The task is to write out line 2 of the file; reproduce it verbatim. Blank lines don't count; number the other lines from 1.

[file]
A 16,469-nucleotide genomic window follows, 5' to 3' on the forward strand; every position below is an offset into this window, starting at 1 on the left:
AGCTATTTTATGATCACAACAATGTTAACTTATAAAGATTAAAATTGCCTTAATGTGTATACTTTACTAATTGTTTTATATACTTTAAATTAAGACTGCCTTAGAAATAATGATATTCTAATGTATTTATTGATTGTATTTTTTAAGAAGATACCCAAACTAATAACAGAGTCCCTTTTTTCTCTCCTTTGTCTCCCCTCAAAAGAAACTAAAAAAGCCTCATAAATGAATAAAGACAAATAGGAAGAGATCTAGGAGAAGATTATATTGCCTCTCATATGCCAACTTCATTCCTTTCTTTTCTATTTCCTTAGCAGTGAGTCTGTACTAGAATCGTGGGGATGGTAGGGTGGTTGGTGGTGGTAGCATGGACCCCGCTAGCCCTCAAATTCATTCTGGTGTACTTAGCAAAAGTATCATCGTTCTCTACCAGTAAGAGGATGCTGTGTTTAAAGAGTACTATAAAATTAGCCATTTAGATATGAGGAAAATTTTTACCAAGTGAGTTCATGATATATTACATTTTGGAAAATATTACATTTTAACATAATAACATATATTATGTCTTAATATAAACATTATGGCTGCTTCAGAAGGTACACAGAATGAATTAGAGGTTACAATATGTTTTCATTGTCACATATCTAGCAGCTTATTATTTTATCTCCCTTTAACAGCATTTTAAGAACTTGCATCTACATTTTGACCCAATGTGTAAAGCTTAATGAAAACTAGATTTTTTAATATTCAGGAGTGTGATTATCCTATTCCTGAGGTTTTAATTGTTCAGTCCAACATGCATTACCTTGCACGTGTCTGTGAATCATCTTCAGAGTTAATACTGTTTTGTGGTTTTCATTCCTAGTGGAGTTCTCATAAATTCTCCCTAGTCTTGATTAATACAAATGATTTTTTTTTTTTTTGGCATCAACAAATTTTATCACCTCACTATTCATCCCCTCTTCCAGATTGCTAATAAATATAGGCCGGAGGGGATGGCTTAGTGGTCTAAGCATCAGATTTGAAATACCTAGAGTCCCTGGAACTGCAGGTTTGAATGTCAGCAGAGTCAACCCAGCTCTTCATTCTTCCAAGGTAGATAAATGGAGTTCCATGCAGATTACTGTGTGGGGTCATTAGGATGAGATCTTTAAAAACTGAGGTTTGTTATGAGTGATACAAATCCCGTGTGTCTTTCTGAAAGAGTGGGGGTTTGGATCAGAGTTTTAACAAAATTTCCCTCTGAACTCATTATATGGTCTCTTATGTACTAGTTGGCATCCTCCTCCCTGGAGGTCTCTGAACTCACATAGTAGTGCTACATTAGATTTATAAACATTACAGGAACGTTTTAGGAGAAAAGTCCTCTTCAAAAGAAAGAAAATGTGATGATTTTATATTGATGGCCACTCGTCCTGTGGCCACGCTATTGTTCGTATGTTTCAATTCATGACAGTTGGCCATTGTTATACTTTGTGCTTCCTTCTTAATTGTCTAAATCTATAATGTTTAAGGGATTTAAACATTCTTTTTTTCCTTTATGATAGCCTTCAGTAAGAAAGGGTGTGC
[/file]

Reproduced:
AGCTATTTTATGATCACAACAATGTTAACTTATAAAGATTAAAATTGCCTTAATGTGTATACTTTACTAATTGTTTTATATACTTTAAATTAAGACTGCCTTAGAAATAATGATATTCTAATGTATTTATTGATTGTATTTTTTAAGAAGATACCCAAACTAATAACAGAGTCCCTTTTTTCTCTCCTTTGTCTCCCCTCAAAAGAAACTAAAAAAGCCTCATAAATGAATAAAGACAAATAGGAAGAGATCTAGGAGAAGATTATATTGCCTCTCATATGCCAACTTCATTCCTTTCTTTTCTATTTCCTTAGCAGTGAGTCTGTACTAGAATCGTGGGGATGGTAGGGTGGTTGGTGGTGGTAGCATGGACCCCGCTAGCCCTCAAATTCATTCTGGTGTACTTAGCAAAAGTATCATCGTTCTCTACCAGTAAGAGGATGCTGTGTTTAAAGAGTACTATAAAATTAGCCATTTAGATATGAGGAAAATTTTTACCAAGTGAGTTCATGATATATTACATTTTGGAAAATATTACATTTTAACATAATAACATATATTATGTCTTAATATAAACATTATGGCTGCTTCAGAAGGTACACAGAATGAATTAGAGGTTACAATATGTTTTCATTGTCACATATCTAGCAGCTTATTATTTTATCTCCCTTTAACAGCATTTTAAGAACTTGCATCTACATTTTGACCCAATGTGTAAAGCTTAATGAAAACTAGATTTTTTAATATTCAGGAGTGTGATTATCCTATTCCTGAGGTTTTAATTGTTCAGTCCAACATGCATTACCTTGCACGTGTCTGTGAATCATCTTCAGAGTTAATACTGTTTTGTGGTTTTCATTCCTAGTGGAGTTCTCATAAATTCTCCCTAGTCTTGATTAATACAAATGATTTTTTTTTTTTTTGGCATCAACAAATTTTATCACCTCACTATTCATCCCCTCTTCCAGATTGCTAATAAATATAGGCCGGAGGGGATGGCTTAGTGGTCTAAGCATCAGATTTGAAATACCTAGAGTCCCTGGAACTGCAGGTTTGAATGTCAGCAGAGTCAACCCAGCTCTTCATTCTTCCAAGGTAGATAAATGGAGTTCCATGCAGATTACTGTGTGGGGTCATTAGGATGAGATCTTTAAAAACTGAGGTTTGTTATGAGTGATACAAATCCCGTGTGTCTTTCTGAAAGAGTGGGGGTTTGGATCAGAGTTTTAACAAAATTTCCCTCTGAACTCATTATATGGTCTCTTATGTACTAGTTGGCATCCTCCTCCCTGGAGGTCTCTGAACTCACATAGTAGTGCTACATTAGATTTATAAACATTACAGGAACGTTTTAGGAGAAAAGTCCTCTTCAAAAGAAAGAAAATGTGATGATTTTATATTGATGGCCACTCGTCCTGTGGCCACGCTATTGTTCGTATGTTTCAATTCATGACAGTTGGCCATTGTTATACTTTGTGCTTCCTTCTTAATTGTCTAAATCTATAATGTTTAAGGGATTTAAACATTCTTTTTTTCCTTTATGATAGCCTTCAGTAAGAAAGGGTGTGC